SOUTH AFRICA: Hunt With Tootabi Valley Safaris 2017

Discussion in 'Hunting Reports Africa' started by Hank2211, Aug 1, 2017.

  1. Royal27

    Royal27 AH ENABLER AH Ambassador

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    Me too.

    I talked to @Beans about it extensively last year, and the need for a group of hunters. This would be a group hunt I'd be interested in, with the right folks.

    I tell you though I think those "cheap" animals could get expensive quick in volume! :A Banana Sad: someone has to do it though.

    We could also pool our money and pay for @Hank2211 to do a driven ostrich hunt. The cost would be worth it for the story that would somehow come to be.
     

  2. cpr0312

    cpr0312 AH ENABLER AH Ambassador

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    Sounds like a great time! Congrats
     

  3. K-man

    K-man AH Elite

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    A driven Ostrich hunt? is that like herding cats? Maybe a driven blue duiker hunt, too.........
     
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  4. Royal27

    Royal27 AH ENABLER AH Ambassador

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    A blue duiker riding an ostrich perhaps? That could make it interesting.
     
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  5. BRICKBURN

    BRICKBURN AH ENABLER SUPER MODERATOR CONTRIBUTOR LIFETIME TITANIUM BENEFACTOR AH Ambassador

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    Just have to find that cull Ostrich at auction that is the crankiest bastard in RSA and let him loose on the farm where we send Hank. Now, that would be funny.
    This has to be on the loud speaker from the nearest ridge.
    http://musicpleer.audio/#!c29d154fbced0c267e789660c3857ee4
     

  6. BRICKBURN

    BRICKBURN AH ENABLER SUPER MODERATOR CONTRIBUTOR LIFETIME TITANIUM BENEFACTOR AH Ambassador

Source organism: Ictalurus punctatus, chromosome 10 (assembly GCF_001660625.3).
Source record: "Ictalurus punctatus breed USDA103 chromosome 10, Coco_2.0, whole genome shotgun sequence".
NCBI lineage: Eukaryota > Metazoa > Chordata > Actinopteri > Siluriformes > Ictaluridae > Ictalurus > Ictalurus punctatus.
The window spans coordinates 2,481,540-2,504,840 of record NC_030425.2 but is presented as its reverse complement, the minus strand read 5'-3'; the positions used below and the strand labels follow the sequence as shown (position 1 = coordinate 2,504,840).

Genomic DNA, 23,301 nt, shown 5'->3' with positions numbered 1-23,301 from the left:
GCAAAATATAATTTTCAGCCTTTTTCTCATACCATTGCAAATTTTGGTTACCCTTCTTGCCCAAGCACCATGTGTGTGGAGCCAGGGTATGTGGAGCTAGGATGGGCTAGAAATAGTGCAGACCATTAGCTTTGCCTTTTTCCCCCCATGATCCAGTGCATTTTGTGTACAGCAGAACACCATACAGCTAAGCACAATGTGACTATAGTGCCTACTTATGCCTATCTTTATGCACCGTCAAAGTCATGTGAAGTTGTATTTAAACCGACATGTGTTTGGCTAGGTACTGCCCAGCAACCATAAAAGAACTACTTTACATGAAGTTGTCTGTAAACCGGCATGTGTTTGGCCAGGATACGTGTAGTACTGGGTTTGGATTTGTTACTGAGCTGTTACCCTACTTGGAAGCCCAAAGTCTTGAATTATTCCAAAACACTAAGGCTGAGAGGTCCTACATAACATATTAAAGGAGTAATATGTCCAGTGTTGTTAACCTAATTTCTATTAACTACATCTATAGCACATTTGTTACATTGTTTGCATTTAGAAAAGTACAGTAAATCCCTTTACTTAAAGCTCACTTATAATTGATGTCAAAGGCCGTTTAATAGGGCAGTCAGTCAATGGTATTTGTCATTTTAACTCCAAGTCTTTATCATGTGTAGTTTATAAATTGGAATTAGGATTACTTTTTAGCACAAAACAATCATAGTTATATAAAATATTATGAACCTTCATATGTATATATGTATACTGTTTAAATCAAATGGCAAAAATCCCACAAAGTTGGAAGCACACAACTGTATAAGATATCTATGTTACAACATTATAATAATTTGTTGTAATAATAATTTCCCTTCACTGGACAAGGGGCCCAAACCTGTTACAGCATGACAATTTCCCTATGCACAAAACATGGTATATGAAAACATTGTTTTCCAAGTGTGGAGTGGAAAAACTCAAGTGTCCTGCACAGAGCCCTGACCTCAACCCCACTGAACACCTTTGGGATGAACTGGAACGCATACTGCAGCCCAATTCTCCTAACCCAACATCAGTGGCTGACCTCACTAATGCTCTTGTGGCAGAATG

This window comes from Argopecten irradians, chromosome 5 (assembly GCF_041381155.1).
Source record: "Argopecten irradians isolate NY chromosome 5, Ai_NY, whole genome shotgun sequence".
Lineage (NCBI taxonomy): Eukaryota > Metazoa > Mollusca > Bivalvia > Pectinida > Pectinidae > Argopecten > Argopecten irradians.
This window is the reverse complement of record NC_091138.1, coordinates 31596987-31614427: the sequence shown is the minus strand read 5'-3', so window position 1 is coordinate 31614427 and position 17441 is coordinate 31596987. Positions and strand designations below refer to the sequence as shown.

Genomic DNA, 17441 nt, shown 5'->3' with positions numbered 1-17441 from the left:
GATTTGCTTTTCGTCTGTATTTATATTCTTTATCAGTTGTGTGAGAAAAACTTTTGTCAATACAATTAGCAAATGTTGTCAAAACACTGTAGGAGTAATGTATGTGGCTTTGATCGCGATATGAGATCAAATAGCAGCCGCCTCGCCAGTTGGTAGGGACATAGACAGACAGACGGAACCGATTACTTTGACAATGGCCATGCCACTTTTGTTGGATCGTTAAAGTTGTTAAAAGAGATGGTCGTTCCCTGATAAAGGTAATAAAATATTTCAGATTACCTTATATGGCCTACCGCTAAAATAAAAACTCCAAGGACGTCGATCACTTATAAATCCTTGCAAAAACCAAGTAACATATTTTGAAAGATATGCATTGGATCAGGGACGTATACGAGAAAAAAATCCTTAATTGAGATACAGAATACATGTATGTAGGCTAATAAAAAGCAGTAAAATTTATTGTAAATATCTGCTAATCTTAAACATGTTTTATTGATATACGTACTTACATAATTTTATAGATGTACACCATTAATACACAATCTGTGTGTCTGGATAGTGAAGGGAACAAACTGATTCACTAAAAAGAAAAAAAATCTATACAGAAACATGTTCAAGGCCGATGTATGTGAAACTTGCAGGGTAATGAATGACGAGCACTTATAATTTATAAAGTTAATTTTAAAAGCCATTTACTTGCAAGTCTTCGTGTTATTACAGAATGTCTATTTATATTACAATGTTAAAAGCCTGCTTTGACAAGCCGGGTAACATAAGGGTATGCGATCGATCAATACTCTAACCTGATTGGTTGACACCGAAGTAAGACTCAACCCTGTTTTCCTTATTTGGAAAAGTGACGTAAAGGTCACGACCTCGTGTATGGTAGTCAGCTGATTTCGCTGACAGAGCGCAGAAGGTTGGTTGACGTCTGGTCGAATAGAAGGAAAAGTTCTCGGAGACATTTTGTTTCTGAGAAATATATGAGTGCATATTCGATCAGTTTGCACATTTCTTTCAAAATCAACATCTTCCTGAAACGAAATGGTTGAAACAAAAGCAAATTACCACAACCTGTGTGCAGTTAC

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    Before you guys take me too far. LOL :S Topic:
     

  7. Neale

    Neale AH Enthusiast

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    Great story @Hank2211, I am eagerly awaiting the next installment. What is over the next hill?
     

  8. Hank2211

    Hank2211 AH ENABLER GOLD SUPPORTER AH Legend

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    Oh, where to start. Not with ostriches, that's for sure.

    I would be lying if I said I didn't have the same thought. But if you put it into context, it actually can work out to be quite 'reasonable'. If I was looking for a kudu, say, I'd have to allocate around $2,000 for the trophy fee (give or take). That's 20 springbok, and while a springbok isn't a kudu, if I already have a kudu, I've been ready to pay that much for what is often (but not always) a brief hunt. Here, I can have a pretty interesting day for the same price. A blue or black wildebeest can set you back 8-10 springbok. It all depends on whether you want trophies or just to enjoy the hunting or shooting (see next paragraph!).

    Before I continue, I want to make a distinction between culling and driven hunts. Before I did it, I tended to use "culling" for all non-trophy hunting, and that's a mistake. The problem, I think, is that all driven hunting is culling, while not all culling is driven hunting. In other words, driven hunting is really shooting more than it is hunting (so I'm going to call it 'driven shooting'), while culling can be both hunting (going after an individual cull animal, as I did at Serapa) and driven shooting, where you are in effect 'culling" although, to complicate matters, not all animals killed in driven hunting would be culls if they were stalked individually (there were some great horns on some of these animals). Got it?!

    So I think a driven shoot is for someone who has pretty much all the trophies he or she wants, but still wants to get out and have some fun taking animals while also helping the landowner. Or just someone who wants to try something different. You can spend a lot doing it, but you don't really have to - you can sort of piggy back on someone else who doesn't mind spending the money! it's for this reason, in part, that you need more than two people - you can get the numbers up, make the landowner happy, and still have a great time without necessarily spending a fortune.

    Now, over to the ostriches.